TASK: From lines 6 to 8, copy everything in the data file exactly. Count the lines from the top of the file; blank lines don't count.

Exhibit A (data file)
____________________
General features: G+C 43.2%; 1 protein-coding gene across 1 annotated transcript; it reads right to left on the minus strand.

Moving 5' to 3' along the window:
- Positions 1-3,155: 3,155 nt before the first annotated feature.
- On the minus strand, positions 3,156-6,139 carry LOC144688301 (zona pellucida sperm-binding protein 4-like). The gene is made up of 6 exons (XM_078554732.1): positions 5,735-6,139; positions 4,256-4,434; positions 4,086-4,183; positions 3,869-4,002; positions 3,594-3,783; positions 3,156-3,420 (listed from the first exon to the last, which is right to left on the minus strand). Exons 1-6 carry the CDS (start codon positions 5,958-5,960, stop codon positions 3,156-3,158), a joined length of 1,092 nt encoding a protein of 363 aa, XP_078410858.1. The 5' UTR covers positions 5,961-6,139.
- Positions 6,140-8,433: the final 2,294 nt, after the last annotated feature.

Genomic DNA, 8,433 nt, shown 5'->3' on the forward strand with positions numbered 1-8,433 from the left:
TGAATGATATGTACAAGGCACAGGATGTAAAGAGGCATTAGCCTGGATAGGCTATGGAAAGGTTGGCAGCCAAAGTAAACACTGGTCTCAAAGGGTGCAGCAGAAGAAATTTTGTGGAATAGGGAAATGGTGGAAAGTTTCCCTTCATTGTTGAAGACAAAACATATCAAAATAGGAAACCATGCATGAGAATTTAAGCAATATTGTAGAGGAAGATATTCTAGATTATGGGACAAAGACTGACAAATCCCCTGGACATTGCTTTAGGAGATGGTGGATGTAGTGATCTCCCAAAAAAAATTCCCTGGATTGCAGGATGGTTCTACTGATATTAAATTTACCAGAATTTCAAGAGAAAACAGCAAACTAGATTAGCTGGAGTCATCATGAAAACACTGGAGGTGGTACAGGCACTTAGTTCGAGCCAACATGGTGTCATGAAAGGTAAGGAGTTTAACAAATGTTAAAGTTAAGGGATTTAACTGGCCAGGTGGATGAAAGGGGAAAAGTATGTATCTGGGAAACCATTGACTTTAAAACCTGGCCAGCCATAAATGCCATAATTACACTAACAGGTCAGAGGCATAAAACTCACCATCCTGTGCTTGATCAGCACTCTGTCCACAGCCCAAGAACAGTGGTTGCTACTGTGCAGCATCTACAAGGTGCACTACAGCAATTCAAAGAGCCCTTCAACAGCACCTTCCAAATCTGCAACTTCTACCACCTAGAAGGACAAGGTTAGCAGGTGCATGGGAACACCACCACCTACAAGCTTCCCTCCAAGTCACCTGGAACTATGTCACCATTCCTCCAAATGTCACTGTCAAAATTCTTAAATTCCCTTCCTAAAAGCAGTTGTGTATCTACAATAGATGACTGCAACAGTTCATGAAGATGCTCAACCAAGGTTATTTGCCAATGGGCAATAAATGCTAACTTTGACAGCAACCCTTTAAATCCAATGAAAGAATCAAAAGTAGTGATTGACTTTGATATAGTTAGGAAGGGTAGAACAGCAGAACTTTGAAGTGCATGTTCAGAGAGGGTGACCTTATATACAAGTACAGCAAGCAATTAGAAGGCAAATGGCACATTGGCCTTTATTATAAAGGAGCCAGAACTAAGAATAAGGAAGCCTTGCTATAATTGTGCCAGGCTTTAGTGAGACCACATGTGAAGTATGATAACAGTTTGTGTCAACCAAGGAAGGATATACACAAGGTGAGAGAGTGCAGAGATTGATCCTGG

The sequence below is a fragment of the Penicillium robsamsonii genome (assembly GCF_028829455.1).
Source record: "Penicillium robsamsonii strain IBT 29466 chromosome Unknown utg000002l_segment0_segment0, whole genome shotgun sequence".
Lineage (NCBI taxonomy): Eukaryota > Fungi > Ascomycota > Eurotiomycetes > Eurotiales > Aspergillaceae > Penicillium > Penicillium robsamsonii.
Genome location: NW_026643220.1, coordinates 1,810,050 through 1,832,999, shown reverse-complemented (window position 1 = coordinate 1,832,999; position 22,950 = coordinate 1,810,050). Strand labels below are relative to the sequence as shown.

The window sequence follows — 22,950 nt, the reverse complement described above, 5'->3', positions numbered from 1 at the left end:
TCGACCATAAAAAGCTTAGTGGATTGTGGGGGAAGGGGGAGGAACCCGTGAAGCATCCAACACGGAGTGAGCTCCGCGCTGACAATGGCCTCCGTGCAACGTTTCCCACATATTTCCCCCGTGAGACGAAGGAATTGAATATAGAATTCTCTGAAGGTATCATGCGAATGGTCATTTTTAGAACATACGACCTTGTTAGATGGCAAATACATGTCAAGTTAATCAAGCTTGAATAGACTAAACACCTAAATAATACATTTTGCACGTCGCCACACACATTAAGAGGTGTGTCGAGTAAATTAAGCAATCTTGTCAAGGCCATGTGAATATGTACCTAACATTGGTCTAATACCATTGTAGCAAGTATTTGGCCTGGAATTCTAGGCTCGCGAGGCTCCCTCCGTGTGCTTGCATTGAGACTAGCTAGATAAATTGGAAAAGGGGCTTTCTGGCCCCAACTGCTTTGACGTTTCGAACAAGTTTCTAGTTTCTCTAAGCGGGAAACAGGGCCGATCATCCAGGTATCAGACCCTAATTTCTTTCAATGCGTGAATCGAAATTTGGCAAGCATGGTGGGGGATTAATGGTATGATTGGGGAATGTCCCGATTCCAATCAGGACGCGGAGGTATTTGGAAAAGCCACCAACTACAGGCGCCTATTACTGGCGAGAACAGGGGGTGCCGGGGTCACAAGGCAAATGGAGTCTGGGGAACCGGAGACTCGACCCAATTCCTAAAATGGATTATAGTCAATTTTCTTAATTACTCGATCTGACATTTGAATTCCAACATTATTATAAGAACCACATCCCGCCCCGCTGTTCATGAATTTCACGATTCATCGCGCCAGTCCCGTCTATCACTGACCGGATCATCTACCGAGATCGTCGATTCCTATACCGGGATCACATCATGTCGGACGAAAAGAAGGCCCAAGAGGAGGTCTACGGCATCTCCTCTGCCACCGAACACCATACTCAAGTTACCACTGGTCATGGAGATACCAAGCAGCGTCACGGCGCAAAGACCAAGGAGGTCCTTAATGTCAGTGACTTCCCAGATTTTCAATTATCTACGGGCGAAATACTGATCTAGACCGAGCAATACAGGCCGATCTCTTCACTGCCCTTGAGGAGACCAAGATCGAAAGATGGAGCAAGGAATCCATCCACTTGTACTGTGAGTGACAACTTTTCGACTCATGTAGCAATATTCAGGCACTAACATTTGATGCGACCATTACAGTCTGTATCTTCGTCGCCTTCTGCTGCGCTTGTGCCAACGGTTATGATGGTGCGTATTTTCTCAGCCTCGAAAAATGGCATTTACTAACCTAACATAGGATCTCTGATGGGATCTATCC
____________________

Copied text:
Genomic DNA, 8,433 nt, shown 5'->3' on the forward strand with positions numbered 1-8,433 from the left:
TGAATGATATGTACAAGGCACAGGATGTAAAGAGGCATTAGCCTGGATAGGCTATGGAAAGGTTGGCAGCCAAAGTAAACACTGGTCTCAAAGGGTGCAGCAGAAGAAATTTTGTGGAATAGGGAAATGGTGGAAAGTTTCCCTTCATTGTTGAAGACAAAACATATCAAAATAGGAAACCATGCATGAGAATTTAAGCAATATTGTAGAGGAAGATATTCTAGATTATGGGACAAAGACTGACAAATCCCCTGGACATTGCTTTAGGAGATGGTGGATGTAGTGATCTCCCAAAAAAAATTCCCTGGATTGCAGGATGGTTCTACTGATATTAAATTTACCAGAATTTCAAGAGAAAACAGCAAACTAGATTAGCTGGAGTCATCATGAAAACACTGGAGGTGGTACAGGCACTTAGTTCGAGCCAACATGGTGTCATGAAAGGTAAGGAGTTTAACAAATGTTAAAGTTAAGGGATTTAACTGGCCAGGTGGATGAAAGGGGAAAAGTATGTATCTGGGAAACCATTGACTTTAAAACCTGGCCAGCCATAAATGCCATAATTACACTAACAGGTCAGAGGCATAAAACTCACCATCCTGTGCTTGATCAGCACTCTGTCCACAGCCCAAGAACAGTGGTTGCTACTGTGCAGCATCTACAAGGTGCACTACAGCAATTCAAAGAGCCCTTCAACAGCACCTTCCAAATCTGCAACTTCTACCACCTAGAAGGACAAGGTTAGCAGGTGCATGGGAACACCACCACCTACAAGCTTCCCTCCAAGTCACCTGGAACTATGTCACCATTCCTCCAAATGTCACTGTCAAAATTCTTAAATTCCCTTCCTAAAAGCAGTTGTGTATCTACAATAGATGACTGCAACAGTTCATGAAGATGCTCAACCAAGGTTATTTGCCAATGGGCAATAAATGCTAACTTTGACAGCAACCCTTTAAATCCAATGAAAGAATCAAAAGTAGTGATTGACTTTGATATAGTTAGGAAGGGTAGAACAGCAGAACTTTGAAGTGCATGTTCAGAGAGGGTGACCTTATATACAAGTACAGCAAGCAATTAGAAGGCAAATGGCACATTGGCCTTTATTATAAAGGAGCCAGAACTAAGAATAAGGAAGCCTTGCTATAATTGTGCCAGGCTTTAGTGAGACCACATGTGAAGTATGATAACAGTTTGTGTCAACCAAGGAAGGATATACACAAGGTGAGAGAGTGCAGAGATTGATCCTGG

The sequence below is a fragment of the Penicillium robsamsonii genome (assembly GCF_028829455.1).